The Best of Me is presented in an aspect ratio of 2.40:1, close to the 2.35:1 original theatrical ratio. The film is 16x9 enhanced.
The print is sharp with good crisp detail in both close-ups and wider shots. Colours are glossy and bright showing the sunsets, landscape and trees of Louisiana to advantage, while the flowers in Tuck’s garden are a stunning bright red. Skin tones are fine, contrast and brightness consistent. Blacks are rock solid, shadow detail fine. There was occasionally aliasing and very slight ghosting with movement but otherwise artefacts were absent.
English subtitles for the hearing impaired are available.
The layer change at 72:59 created a slight pause during a scene change.
Audio is English Dolby Digital 5.1 at 448 Kbps. There is also an English descriptive audio for the vision impaired by a female voice and an audio commentary, both Dolby Digital 2.0 at 224 Kbps.
This is a nice audio track. Dialogue was easy to understand and centred. The surrounds were mostly subtle and used for music and ambient sound, such as rain and thunder. Effects were more pronounced during the opening explosion and fire on the oil rig, while the gunshots were deep. The sub-woofer supported the score, the oil rig explosion and fire, the music and some weather effects, such as thunder.
Lip synchronisation was fine.
The original score by Aaron Zigman is swelling and so appropriate for this type of film and it was augmented by a range of popular music.
|Surround Channel Use|
Trailers for St. Vincent, The Imitation Game and The One I Love play on start-up. They cannot be selected from the menu.
Director Michael Hoffman says how fantastic everything was and says “I love this scene / acting / angle / shot” a lot but in between he provides an intelligent and informative commentary talking about his casting choices, colour palates, set and production design, changes in the scripting and editing, locations, the music, green screen shots, test audiences and reshoots. This turned out to be a better listen than I thought it was going to be, but I would have liked him to make some comment about the alternative ending (except for mentioning that it exists on the DVD), and why he decided to go with the one he did.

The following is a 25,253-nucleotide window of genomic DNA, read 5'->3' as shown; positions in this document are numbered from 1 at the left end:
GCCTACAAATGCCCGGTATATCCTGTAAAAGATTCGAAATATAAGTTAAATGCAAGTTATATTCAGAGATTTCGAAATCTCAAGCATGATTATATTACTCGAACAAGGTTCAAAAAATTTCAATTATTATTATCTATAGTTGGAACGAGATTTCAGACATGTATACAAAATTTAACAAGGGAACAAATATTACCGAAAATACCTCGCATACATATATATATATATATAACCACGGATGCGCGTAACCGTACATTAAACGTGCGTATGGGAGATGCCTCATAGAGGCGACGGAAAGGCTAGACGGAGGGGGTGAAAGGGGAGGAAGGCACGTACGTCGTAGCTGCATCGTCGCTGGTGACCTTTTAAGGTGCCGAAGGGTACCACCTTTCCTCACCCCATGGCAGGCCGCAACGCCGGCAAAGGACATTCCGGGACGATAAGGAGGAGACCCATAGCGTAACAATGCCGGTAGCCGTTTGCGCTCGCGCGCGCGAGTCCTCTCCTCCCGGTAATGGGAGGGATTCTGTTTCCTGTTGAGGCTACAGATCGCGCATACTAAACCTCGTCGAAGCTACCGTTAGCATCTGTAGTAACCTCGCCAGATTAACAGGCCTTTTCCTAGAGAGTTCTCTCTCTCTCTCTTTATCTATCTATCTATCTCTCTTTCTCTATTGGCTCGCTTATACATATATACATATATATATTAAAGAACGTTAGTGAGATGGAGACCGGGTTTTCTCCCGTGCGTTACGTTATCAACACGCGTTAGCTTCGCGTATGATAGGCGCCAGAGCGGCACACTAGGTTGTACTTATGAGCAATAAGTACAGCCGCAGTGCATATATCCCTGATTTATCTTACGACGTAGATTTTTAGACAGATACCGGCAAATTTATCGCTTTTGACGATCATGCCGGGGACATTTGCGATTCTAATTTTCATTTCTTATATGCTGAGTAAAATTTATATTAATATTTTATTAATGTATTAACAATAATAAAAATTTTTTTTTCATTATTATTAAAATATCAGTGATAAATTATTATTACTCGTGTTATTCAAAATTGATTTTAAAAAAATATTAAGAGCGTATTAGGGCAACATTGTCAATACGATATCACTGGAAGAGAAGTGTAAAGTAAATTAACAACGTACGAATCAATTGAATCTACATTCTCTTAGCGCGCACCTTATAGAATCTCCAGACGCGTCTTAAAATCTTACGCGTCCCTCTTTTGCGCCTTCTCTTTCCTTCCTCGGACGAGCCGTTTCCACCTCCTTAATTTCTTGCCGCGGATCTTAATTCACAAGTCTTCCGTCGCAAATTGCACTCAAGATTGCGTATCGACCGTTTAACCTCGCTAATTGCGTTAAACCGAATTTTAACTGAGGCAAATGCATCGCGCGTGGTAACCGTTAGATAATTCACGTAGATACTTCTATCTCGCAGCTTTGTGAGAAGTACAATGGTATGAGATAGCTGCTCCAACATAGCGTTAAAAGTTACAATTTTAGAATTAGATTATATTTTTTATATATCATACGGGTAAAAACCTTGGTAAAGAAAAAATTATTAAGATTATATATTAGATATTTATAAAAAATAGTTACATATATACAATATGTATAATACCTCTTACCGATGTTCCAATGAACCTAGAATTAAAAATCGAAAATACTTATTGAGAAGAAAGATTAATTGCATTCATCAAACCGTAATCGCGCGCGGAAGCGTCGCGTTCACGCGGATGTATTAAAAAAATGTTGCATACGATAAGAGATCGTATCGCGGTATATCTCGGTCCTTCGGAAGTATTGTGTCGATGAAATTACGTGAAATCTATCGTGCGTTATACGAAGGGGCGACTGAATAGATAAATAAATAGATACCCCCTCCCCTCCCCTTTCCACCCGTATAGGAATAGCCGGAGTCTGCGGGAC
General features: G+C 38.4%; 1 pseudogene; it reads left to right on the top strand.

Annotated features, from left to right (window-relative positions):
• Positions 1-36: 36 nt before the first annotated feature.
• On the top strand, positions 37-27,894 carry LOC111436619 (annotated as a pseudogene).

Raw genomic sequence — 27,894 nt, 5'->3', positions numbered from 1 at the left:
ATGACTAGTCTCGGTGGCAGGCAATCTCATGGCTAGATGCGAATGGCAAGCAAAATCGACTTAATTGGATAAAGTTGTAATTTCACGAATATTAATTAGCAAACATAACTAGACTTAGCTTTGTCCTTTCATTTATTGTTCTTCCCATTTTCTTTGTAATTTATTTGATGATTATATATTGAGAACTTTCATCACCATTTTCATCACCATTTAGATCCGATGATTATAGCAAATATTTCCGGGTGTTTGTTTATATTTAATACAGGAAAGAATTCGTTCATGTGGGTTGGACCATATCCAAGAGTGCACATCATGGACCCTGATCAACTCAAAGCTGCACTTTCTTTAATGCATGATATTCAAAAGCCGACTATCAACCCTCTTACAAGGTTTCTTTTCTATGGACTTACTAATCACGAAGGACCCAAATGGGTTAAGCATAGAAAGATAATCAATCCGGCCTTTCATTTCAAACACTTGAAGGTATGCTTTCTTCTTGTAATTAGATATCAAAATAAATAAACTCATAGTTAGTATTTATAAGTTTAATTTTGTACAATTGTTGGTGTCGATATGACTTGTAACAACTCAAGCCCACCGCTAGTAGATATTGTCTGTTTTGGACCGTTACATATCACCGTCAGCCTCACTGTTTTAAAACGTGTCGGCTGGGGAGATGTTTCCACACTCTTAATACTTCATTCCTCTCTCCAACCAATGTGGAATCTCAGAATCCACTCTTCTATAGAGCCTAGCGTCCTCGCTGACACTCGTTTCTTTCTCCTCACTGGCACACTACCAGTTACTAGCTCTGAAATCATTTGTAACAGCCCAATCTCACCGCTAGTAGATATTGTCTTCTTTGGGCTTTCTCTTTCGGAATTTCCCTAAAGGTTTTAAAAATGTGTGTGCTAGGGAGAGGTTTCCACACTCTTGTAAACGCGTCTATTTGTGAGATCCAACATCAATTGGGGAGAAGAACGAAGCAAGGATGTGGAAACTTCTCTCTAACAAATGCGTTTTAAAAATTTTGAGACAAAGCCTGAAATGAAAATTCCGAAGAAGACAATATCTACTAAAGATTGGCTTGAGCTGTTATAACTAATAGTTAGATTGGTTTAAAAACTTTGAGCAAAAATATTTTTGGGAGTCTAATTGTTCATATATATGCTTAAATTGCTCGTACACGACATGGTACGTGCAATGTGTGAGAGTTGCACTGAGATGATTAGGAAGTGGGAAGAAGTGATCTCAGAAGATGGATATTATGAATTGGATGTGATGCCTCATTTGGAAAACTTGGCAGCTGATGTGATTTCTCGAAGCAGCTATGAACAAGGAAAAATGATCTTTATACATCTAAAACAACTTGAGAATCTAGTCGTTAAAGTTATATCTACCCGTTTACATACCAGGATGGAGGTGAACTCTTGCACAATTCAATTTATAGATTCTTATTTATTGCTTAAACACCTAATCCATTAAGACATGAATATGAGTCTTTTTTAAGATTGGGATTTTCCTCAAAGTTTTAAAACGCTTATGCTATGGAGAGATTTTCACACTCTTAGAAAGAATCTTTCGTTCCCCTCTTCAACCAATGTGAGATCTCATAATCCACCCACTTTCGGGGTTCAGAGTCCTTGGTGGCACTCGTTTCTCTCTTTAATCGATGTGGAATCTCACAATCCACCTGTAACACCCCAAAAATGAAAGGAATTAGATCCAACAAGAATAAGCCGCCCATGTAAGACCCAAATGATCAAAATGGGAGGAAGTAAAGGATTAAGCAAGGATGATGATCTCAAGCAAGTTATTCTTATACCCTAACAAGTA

I Did by Lady Antebellum.
A recut of the last 10 minutes of the film including alternative scenes to provide a happy ending.
NOTE: To view non-R4 releases, your equipment needs to be multi-zone compatible and usually also NTSC compatible.
The Region A US Blu-ray of The Best of Me includes two versions of the film (the Theatrical and the Tears of Joy cuts), deleted scenes, interviews, a theatrical trailer as well as the commentary and music video. Our Region B Blu-ray has the same extras as the US except for the trailer but, like this DVD, includes the Tears of Joy ending as an extra. Given that only the last section is different, that is sufficient.
In the US it seems that the DVD release contains the Tears of Joy version. I am unable to find a review of the Region 1 DVD so cannot say if it has extras. Our release at least gives you the chance to see both options!
The Best of Me is another film adaptation of a Nicholas Sparks novel. Fans will know what to expect.
The video is excellent and the audio fine. Extras are OK, although our Blu-ray release has more.
|DVD||Sony BDP-S580, using HDMI output|
|Display||LG 55inch HD LCD. This display device has not been calibrated. This display device is 16x9 capable. This display device has a maximum native resolution of 1080p.|
|Audio Decoder||NAD T737. This audio decoder/receiver has not been calibrated.|
|Speakers||Studio Acoustics 5.1|